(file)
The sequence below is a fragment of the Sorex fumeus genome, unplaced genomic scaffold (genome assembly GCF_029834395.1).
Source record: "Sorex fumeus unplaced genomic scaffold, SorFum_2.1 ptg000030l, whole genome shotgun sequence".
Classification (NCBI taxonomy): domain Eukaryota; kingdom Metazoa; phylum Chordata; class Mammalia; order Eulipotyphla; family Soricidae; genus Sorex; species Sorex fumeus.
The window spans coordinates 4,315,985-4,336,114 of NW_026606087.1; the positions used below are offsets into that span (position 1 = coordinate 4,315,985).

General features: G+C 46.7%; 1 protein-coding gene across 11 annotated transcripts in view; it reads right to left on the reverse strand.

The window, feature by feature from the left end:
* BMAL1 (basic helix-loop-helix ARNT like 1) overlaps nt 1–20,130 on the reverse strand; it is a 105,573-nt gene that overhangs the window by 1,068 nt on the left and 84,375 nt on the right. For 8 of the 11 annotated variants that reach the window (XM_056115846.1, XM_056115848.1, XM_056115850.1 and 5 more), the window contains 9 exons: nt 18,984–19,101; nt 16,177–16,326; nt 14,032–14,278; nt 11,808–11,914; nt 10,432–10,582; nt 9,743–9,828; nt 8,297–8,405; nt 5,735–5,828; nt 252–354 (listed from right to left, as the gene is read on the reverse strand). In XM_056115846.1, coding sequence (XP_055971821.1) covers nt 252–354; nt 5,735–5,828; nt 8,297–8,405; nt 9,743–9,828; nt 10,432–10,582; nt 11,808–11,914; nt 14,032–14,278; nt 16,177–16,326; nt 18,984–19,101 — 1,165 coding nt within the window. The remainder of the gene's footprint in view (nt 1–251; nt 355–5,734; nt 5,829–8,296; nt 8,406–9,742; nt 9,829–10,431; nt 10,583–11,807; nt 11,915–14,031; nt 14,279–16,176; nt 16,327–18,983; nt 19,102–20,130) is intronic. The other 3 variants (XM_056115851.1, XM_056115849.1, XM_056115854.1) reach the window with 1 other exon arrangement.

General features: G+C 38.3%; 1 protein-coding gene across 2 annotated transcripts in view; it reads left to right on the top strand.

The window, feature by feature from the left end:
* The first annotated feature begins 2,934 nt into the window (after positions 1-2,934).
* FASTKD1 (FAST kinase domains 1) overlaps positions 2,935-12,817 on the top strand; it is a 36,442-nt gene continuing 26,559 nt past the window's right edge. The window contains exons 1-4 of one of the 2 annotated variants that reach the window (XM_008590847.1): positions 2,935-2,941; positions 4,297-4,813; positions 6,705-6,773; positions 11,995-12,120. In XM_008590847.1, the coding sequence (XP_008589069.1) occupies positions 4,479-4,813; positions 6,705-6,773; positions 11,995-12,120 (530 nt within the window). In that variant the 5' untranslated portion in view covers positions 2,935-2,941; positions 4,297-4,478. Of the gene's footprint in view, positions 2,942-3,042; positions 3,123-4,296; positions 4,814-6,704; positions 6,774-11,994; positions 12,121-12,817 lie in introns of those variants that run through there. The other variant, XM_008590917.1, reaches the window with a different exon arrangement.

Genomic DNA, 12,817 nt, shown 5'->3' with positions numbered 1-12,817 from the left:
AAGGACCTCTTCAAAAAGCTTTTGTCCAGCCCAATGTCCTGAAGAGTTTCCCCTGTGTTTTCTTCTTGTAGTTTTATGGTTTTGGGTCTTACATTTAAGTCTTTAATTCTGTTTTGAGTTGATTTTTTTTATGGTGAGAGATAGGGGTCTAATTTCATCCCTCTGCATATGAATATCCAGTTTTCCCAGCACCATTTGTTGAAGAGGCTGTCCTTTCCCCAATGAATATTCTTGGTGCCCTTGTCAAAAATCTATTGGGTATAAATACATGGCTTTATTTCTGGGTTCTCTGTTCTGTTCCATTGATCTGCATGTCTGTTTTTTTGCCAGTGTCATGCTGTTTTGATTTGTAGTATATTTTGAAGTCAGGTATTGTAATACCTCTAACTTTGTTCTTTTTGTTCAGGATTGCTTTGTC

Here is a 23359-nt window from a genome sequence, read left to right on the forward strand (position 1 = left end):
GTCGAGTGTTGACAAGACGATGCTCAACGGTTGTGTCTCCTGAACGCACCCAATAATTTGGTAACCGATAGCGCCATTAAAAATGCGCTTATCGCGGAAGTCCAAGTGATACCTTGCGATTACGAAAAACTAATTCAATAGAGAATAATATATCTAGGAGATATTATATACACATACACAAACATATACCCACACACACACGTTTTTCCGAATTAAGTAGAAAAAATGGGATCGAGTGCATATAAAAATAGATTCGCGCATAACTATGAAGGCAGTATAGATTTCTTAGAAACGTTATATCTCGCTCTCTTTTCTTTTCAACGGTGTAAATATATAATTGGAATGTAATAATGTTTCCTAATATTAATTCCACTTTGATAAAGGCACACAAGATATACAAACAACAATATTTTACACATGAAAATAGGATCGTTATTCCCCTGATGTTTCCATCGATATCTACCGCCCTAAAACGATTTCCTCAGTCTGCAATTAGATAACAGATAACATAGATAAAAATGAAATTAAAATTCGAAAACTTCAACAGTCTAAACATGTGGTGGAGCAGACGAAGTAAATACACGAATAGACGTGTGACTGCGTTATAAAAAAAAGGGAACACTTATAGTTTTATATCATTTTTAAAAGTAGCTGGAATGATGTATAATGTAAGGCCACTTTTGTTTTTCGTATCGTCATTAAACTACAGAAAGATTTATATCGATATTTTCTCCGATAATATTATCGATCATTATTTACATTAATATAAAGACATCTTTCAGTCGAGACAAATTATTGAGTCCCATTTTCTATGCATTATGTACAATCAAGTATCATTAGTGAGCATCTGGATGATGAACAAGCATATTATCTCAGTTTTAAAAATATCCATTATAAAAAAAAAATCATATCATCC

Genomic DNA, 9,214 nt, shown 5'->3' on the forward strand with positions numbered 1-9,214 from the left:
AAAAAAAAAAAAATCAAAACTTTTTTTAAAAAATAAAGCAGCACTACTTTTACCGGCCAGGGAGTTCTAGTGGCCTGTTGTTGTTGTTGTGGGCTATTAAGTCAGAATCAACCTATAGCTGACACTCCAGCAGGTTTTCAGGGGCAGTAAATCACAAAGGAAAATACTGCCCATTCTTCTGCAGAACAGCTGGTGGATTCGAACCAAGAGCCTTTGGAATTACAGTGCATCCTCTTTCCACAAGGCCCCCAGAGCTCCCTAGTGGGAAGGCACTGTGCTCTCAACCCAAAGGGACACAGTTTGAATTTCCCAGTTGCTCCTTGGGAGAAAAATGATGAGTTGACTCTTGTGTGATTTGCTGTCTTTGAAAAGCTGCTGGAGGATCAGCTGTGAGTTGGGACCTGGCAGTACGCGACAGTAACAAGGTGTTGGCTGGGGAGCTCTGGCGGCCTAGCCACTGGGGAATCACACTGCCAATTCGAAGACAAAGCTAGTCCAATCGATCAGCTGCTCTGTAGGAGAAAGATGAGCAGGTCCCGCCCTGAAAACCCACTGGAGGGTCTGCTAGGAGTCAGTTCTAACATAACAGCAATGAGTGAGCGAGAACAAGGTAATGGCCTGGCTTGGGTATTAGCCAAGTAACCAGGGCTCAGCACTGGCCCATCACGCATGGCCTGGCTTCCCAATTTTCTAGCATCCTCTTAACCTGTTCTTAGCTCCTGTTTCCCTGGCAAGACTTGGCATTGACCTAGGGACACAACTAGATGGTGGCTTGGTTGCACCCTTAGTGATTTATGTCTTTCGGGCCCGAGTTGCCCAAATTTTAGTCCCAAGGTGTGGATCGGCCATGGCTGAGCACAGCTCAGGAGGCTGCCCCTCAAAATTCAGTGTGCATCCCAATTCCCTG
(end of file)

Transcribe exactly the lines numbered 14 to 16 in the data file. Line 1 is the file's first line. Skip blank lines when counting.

Here is a 23359-nt window from a genome sequence, read left to right on the forward strand (position 1 = left end):
GTCGAGTGTTGACAAGACGATGCTCAACGGTTGTGTCTCCTGAACGCACCCAATAATTTGGTAACCGATAGCGCCATTAAAAATGCGCTTATCGCGGAAGTCCAAGTGATACCTTGCGATTACGAAAAACTAATTCAATAGAGAATAATATATCTAGGAGATATTATATACACATACACAAACATATACCCACACACACACGTTTTTCCGAATTAAGTAGAAAAAATGGGATCGAGTGCATATAAAAATAGATTCGCGCATAACTATGAAGGCAGTATAGATTTCTTAGAAACGTTATATCTCGCTCTCTTTTCTTTTCAACGGTGTAAATATATAATTGGAATGTAATAATGTTTCCTAATATTAATTCCACTTTGATAAAGGCACACAAGATATACAAACAACAATATTTTACACATGAAAATAGGATCGTTATTCCCCTGATGTTTCCATCGATATCTACCGCCCTAAAACGATTTCCTCAGTCTGCAATTAGATAACAGATAACATAGATAAAAATGAAATTAAAATTCGAAAACTTCAACAGTCTAAACATGTGGTGGAGCAGACGAAGTAAATACACGAATAGACGTGTGACTGCGTTATAAAAAAAAGGGAACACTTATAGTTTTATATCATTTTTAAAAGTAGCTGGAATGATGTATAATGTAAGGCCACTTTTGTTTTTCGTATCGTCATTAAACTACAGAAAGATTTATATCGATATTTTCTCCGATAATATTATCGATCATTATTTACATTAATATAAAGACATCTTTCAGTCGAGACAAATTATTGAGTCCCATTTTCTATGCATTATGTACAATCAAGTATCATTAGTGAGCATCTGGATGATGAACAAGCATATTATCTCAGTTTTAAAAATATCCATTATAAAAAAAAAATCATATCATCC

Genomic DNA, 9,214 nt, shown 5'->3' on the forward strand with positions numbered 1-9,214 from the left: